Yes, we’re getting down to the wire. And while lots of people may have all of their shopping finished, you’d be amazed at how much buying happens in the last few days before Christmas.
If you’re gifting a gun this year — and if not, why aren’t you? — the NSSF has put together this helpful guide to help you do it right and comply with the laws involved . . .
The holidays are just around the corner. As hunters, shooters collectors or just plain plinkers, it’s a natural instinct to want to share our enjoyment of firearms with others. What better way to do that than to make a gift of a firearm to a family member, close friend or relative?
The first thing to remember if you’re thinking about giving someone a gun is that … it’s a gun! You already know that ownership of a firearm brings with it some serious legal and ethical obligations that other consumer products don’t. So let’s look at some questions you may have about giving a firearm as a gift.
Buying a Gun as a Gift
The first question you have to ask is whether the intended recipient can legally own the firearm where he or she lives. With more than 20,000 different gun laws on the books, even the kinds of firearms that law-abiding citizens can own vary from place to place.
For example, juveniles (under age 18), generally speaking, are precluded by law from possessing a handgun. Check out the Bureau of Alcohol, Tobacco, Firearms and Explosives (ATF) website for an overview of local laws.
Whatever you do, don’t forget that you can never, under any circumstances, transfer a firearm to someone you know — or have reasonable cause to believe — legally can’t own one. That’s a federal felony, so be careful.
There’s no federal law that prohibits a gift of a firearm to a relative or friend who lives in your home state. Abramski v. United States, a recent Supreme Court decision involving a “straw purchase” of a firearm, did not change the law regarding firearms as gifts.
The following states (California, Colorado, Connecticut, Delaware, New York, Oregon, Rhode Island, Washington State) and the District of Columbia require you to transfer a firearm through a local firearms retailer so an instant background check will be performed to make sure the recipient is not legally prohibited from owning the gun.
Maryland and Pennsylvania require a background check for the private party transfer of a handgun. There are exceptions, so it’s important to carefully check the law of your state or ask your local firearms retailer. Because of all of that . . .
Consider a Gift Card
The ATF recommends that if you want to give someone a new firearm, rather than going to a gun store, buying it on your own and giving it to, say, your father, consider instead purchasing a gift certificate from a retailer and giving it to Dad as his present.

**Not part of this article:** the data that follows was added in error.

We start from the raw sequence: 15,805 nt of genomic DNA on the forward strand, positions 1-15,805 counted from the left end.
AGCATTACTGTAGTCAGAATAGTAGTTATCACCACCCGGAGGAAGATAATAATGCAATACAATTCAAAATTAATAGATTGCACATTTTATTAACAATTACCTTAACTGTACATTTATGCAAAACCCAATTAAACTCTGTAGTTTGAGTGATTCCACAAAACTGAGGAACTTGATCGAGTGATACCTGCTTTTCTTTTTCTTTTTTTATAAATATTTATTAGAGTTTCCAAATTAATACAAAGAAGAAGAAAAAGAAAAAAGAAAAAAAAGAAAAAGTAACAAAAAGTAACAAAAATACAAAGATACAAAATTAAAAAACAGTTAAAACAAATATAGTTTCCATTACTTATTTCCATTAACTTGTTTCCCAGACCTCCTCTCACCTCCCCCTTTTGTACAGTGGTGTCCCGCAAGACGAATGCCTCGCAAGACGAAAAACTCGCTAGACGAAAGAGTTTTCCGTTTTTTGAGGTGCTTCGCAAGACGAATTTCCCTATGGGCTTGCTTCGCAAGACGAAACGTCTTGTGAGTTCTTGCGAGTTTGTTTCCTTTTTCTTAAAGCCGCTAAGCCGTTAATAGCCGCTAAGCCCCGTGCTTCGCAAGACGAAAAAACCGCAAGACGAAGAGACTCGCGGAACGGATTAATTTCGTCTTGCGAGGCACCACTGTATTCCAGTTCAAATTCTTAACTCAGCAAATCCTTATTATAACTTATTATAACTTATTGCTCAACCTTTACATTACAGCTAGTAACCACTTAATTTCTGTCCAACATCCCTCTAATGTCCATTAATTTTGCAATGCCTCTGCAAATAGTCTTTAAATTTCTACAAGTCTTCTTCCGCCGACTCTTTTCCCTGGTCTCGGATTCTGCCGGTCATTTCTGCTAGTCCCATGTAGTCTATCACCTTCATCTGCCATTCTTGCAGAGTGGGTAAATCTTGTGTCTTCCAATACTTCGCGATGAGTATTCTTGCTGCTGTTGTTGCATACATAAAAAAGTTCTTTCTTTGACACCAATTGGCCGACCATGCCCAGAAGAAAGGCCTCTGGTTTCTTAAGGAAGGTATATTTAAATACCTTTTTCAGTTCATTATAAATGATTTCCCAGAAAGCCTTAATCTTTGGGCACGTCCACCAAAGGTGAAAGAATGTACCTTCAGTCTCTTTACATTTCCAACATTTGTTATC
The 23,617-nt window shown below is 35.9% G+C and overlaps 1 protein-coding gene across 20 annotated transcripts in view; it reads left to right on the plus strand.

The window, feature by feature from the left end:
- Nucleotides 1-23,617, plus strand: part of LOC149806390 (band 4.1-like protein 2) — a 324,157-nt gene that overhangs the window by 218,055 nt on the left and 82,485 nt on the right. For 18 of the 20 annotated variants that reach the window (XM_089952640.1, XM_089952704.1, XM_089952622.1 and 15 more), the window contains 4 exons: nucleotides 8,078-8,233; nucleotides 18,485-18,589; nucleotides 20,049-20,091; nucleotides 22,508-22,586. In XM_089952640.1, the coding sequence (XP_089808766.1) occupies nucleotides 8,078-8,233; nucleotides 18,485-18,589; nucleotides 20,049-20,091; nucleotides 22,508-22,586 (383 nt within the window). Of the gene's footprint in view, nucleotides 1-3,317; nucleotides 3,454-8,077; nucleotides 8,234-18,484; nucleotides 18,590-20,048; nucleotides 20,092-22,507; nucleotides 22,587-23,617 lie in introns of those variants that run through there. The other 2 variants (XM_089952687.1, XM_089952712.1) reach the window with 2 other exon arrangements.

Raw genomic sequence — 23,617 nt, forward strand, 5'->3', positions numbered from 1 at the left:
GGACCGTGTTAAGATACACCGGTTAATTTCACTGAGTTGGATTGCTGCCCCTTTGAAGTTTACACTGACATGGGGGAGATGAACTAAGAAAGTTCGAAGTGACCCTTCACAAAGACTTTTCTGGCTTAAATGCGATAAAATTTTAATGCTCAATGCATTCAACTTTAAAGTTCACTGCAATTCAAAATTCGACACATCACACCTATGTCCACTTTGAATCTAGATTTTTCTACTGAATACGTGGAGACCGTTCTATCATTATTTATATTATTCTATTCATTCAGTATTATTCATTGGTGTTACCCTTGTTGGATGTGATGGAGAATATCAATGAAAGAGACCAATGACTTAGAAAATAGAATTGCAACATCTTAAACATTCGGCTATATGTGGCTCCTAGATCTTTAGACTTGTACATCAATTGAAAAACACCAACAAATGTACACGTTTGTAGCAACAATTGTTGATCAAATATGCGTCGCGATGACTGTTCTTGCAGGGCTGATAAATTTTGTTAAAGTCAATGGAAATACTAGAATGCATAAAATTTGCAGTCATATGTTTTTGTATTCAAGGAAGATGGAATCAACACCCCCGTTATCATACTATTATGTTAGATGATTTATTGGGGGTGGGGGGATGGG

That way he’ll get exactly the gun he wants, and there’s no question about who is “the actual buyer of the firearm,” which is a question any purchaser must certify on the Federal Form 4473 at the time of purchase.
Shipping a Firearm
You can only ship a handgun by common carrier (but not U.S. mail) and a long gun by U.S. mail or common carrier to a federally licensed retailer (FFL)…but not to a non-licensed individual in another state.
With all carriers, federal law requires you to declare that your package contains an unloaded firearm. To be safe, always consult your carrier in advance about its regulations for shipping firearms.
Giving a Gun as a Gift
What if you want to give “Old Betsy,” your favorite old deer rifle, to your son or daughter as a Christmas (or college graduation) gift? Again, in most states, there’s no law that says you can’t, but some states require even inter-family transfers to go through a licensed retailer.
Remember, you can never transfer a firearm directly to another person who is a resident of a different state. In that case, you must transfer the firearm through a licensed retailer in the state where the person receiving the gift resides.
Using a gift certificate from a firearms retailer near where the recipient lives might be a good solution. Pre-1898 antique firearms are generally exempt from the retailer requirement. Be safe and check with your retailer or local law enforcement before you hand over your prized possession.
It’s often an emotional moment when a treasured family heirloom is passed down to the next generation. These moments are part of what our cherished enjoyment of firearms is all about and represent that unique bond that sportsmen have with their fellow enthusiasts.
So enjoy the holidays and do it right!